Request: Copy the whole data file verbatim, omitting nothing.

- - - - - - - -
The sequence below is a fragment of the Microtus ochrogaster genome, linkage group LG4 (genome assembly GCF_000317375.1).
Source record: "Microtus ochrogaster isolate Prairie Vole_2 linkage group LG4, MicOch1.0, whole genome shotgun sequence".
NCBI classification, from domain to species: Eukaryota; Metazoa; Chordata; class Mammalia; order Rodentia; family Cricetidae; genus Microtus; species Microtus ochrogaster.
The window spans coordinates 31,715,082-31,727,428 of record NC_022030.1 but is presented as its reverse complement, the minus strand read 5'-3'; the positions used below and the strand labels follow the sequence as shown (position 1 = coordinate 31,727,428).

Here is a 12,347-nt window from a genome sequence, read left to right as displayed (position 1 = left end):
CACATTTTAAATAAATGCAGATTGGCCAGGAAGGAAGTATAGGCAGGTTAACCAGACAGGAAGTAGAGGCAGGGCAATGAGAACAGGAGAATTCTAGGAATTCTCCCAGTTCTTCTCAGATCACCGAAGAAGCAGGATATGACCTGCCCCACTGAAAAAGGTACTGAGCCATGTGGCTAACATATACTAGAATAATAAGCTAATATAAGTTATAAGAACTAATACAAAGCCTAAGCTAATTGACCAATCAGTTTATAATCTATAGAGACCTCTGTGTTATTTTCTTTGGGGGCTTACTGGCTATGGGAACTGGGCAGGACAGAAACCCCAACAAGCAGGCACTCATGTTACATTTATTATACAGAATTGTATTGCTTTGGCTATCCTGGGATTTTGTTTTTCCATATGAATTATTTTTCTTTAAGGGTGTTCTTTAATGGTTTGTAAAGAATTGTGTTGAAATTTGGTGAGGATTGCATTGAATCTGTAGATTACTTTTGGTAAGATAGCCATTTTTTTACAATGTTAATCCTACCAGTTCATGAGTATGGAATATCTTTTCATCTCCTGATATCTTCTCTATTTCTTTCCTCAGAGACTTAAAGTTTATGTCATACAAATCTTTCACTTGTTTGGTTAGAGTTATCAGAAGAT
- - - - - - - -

The sequence below is a fragment of the Microtus ochrogaster genome, linkage group LG4 (genome assembly GCF_000317375.1).
Source record: "Microtus ochrogaster isolate Prairie Vole_2 linkage group LG4, MicOch1.0, whole genome shotgun sequence".
NCBI classification, from domain to species: Eukaryota; Metazoa; Chordata; class Mammalia; order Rodentia; family Cricetidae; genus Microtus; species Microtus ochrogaster.
The window spans coordinates 31,715,082-31,727,428 of record NC_022030.1 but is presented as its reverse complement, the minus strand read 5'-3'; the positions used below and the strand labels follow the sequence as shown (position 1 = coordinate 31,727,428).

Here is a 12,347-nt window from a genome sequence, read left to right as displayed (position 1 = left end):
CACATTTTAAATAAATGCAGATTGGCCAGGAAGGAAGTATAGGCAGGTTAACCAGACAGGAAGTAGAGGCAGGGCAATGAGAACAGGAGAATTCTAGGAATTCTCCCAGTTCTTCTCAGATCACCGAAGAAGCAGGATATGACCTGCCCCACTGAAAAAGGTACTGAGCCATGTGGCTAACATATACTAGAATAATAAGCTAATATAAGTTATAAGAACTAATACAAAGCCTAAGCTAATTGACCAATCAGTTTATAATCTATAGAGACCTCTGTGTTATTTTCTTTGGGGGCTTACTGGCTATGGGAACTGGGCAGGACAGAAACCCCAACAAGCAGGCACTCATGTTACATTTATTATACAGAATTGTATTGCTTTGGCTATCCTGGGATTTTGTTTTTCCATATGAATTATTTTTCTTTAAGGGTGTTCTTTAATGGTTTGTAAAGAATTGTGTTGAAATTTGGTGAGGATTGCATTGAATCTGTAGATTACTTTTGGTAAGATAGCCATTTTTTTACAATGTTAATCCTACCAGTTCATGAGTATGGAATATCTTTTCATCTCCTGATATCTTCTCTATTTCTTTCCTCAGAGACTTAAAGTTTATGTCATACAAATCTTTCACTTGTTTGGTTAGAGTTATCAGAAGAT